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Poland hit record 47% energy import in recent years, report says

Poland’s import of energy hit a record of 43 per cent in 2021, which has been rising since 2013, according to a new Energy Transition in Poland report by the Polish think-tank Forum Energii.

According to the report’s data from 2013-2022, crude oil was the most import-dependent source of energy (96-97 per cent) in Poland. In 2022, the estimated import dependency for natural gas was 78 per cent, 4 percentage points lower than in 2021. Nevertheless, it increased by 8 per cent (6 percentage points) over 10 years, the report said.

In the report, import dependency is defined as the ratio of imported energy to final energy consumption. In 2013, the total dependence of the country’s economy on energy imports was 32 per cent.

“This year, the government should prepare an update of the PEP (Poland’s Energy Policy) and the NERP (National Energy and Climate Action Plan). These documents should not only respond to the current situation but also should be subject to public consultation—this was always the case in the past, but now there is no willingness to discuss it. This is particularly important now when we can see the turning point in the Polish energy sector. Without consultation, the document will be perceived as unreliable, especially in the context of the elections,” said Dr Joanna Mackowiak-Pandera, President of Forum Energii.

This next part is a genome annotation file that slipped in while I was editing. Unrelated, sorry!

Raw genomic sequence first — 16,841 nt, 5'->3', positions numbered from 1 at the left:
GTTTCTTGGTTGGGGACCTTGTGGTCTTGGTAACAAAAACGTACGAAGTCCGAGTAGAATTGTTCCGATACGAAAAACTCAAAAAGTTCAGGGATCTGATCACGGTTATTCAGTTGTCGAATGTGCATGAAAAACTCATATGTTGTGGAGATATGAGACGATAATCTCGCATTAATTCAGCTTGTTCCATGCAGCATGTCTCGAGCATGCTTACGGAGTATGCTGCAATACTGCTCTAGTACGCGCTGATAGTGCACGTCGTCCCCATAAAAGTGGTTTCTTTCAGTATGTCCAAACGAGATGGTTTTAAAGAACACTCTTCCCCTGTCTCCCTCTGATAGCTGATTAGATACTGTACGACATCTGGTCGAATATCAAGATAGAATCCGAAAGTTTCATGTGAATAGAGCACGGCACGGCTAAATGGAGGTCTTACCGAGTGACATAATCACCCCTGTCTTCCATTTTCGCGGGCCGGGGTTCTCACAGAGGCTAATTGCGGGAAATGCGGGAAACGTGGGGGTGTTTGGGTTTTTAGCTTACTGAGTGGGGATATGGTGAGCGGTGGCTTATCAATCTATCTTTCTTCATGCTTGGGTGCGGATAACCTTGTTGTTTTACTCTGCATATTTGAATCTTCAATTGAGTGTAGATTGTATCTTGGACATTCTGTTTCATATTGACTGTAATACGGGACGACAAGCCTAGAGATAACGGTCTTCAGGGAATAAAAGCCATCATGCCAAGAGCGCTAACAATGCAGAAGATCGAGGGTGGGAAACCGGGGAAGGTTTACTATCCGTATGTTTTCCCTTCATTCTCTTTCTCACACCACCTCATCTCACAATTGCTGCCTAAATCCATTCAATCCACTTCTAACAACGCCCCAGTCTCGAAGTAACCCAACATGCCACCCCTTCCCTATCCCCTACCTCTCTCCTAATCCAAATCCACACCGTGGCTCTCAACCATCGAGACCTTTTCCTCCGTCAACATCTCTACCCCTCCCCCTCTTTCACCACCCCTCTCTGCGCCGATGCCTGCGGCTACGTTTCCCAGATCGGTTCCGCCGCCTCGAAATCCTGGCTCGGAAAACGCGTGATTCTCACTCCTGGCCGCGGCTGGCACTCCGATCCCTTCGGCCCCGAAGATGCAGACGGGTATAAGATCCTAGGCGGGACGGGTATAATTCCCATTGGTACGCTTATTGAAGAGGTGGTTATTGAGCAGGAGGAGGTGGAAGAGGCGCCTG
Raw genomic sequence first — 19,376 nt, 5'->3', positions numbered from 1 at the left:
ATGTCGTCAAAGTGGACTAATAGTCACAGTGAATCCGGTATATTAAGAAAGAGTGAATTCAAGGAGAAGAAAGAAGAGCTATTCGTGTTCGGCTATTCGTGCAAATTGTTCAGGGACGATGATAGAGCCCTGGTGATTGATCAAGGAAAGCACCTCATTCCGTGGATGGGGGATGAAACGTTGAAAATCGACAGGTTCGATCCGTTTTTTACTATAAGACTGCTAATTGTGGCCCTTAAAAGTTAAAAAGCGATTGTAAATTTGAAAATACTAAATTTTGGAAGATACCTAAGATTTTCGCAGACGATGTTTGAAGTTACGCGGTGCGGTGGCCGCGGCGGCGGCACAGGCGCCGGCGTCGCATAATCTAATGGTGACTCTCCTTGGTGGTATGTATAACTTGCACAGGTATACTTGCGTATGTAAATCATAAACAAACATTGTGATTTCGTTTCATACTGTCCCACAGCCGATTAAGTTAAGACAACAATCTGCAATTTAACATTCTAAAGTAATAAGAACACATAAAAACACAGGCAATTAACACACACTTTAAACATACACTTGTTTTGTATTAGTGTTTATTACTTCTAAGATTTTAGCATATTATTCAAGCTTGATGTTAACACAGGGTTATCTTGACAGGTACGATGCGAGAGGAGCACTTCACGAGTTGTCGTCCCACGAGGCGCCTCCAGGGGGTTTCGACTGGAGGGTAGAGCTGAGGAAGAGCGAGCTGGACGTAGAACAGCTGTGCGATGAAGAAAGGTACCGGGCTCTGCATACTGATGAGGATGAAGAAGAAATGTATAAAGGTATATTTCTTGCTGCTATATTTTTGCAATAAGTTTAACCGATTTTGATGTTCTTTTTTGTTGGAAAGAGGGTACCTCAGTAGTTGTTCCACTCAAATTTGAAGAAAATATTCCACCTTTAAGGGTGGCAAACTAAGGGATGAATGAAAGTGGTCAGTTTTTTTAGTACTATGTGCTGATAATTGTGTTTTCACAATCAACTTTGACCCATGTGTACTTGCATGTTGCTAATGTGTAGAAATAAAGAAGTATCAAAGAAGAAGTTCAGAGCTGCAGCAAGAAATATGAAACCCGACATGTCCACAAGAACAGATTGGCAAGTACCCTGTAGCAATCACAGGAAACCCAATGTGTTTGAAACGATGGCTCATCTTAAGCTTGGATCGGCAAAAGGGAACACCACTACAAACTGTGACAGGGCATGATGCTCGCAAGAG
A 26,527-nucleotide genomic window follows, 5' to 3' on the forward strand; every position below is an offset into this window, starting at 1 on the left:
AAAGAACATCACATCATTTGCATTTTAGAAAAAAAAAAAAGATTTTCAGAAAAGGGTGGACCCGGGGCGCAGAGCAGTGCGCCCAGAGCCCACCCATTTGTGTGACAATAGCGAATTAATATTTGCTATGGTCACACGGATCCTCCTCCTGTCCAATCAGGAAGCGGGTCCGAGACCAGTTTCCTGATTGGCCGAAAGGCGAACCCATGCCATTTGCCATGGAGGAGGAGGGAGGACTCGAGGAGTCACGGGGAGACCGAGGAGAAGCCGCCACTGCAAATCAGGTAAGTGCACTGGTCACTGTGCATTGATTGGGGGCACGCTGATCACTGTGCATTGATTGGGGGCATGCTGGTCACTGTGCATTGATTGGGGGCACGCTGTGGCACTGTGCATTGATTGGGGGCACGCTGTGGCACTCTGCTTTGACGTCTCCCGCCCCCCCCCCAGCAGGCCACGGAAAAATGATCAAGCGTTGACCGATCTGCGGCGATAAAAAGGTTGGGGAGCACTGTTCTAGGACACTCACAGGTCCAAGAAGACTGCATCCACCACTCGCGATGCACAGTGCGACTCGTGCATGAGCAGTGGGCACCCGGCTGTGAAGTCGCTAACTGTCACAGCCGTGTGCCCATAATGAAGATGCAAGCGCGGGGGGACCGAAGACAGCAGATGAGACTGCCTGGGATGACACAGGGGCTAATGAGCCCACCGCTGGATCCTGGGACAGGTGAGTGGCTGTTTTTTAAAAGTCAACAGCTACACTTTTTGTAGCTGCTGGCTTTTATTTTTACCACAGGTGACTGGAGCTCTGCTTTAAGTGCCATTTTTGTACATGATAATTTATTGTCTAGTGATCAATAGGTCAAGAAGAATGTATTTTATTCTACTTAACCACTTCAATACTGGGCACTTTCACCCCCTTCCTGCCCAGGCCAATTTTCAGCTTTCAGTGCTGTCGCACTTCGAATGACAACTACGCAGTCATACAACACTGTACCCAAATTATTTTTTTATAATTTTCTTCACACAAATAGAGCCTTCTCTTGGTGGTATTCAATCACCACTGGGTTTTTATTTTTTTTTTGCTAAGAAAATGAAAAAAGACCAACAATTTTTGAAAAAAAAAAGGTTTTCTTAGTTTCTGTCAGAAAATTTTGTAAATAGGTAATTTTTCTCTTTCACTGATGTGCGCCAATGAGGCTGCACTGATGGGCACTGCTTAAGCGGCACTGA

Import dependence on hard coal stood at 19 per cent in 2022, according to Forum Energii’s estimates. This represents a decrease of 1-2 percentage points relative to 2021. However, it has increased by 18 percentage points in the last 10 years, the think tank said.

The cost of fossil fuel imports has also significantly increased in recent years. In 2022, fossil fuel import costs reached a record high of 193 billion złotych (42.5 billion euros). In 2011, this figure stood at 102 billion złotych (22.4 billion euros).

Poland returns to net power exports

In 2022, Poland’s GDP grew by around 4.9 per cent, while electricity consumption fell by 1.9 per cent. In the past decade, the Polish economy grew by 28 per cent, with power consumption increasing by 10.7 per cent.

Last year, Poland became a net power exporter for the first time since 2015, with exports amounting to 1.68 terawatts per hour (TWh). This shift towards exports can be attributed to lower prices on the Polish wholesale market, due to a lower cost of producing electricity from renewables and coal than from natural gas in neighbouring countries, the report said.

Poland mainly imports electricity from Germany, Sweden, Lithuania and Ukraine while exporting to Czechia and Slovakia.

On renewable energy, the report highlighted that despite the increase in achievable capacity, controllable dispatchable capacity is decreasing, which increases the risk of system imbalance. Recently, the Polish power system operator, Polskie Sieci Elektroenergetyczne issued two separate warnings due to an oversupply of renewable energy generation.

The role of renewables in electricity generation is increasing, and the importance of new demand sources is also growing, the report said. “Through record high commodity prices, electricity consumption has fallen, and Poland has become a net exporter of electricity,” it added.

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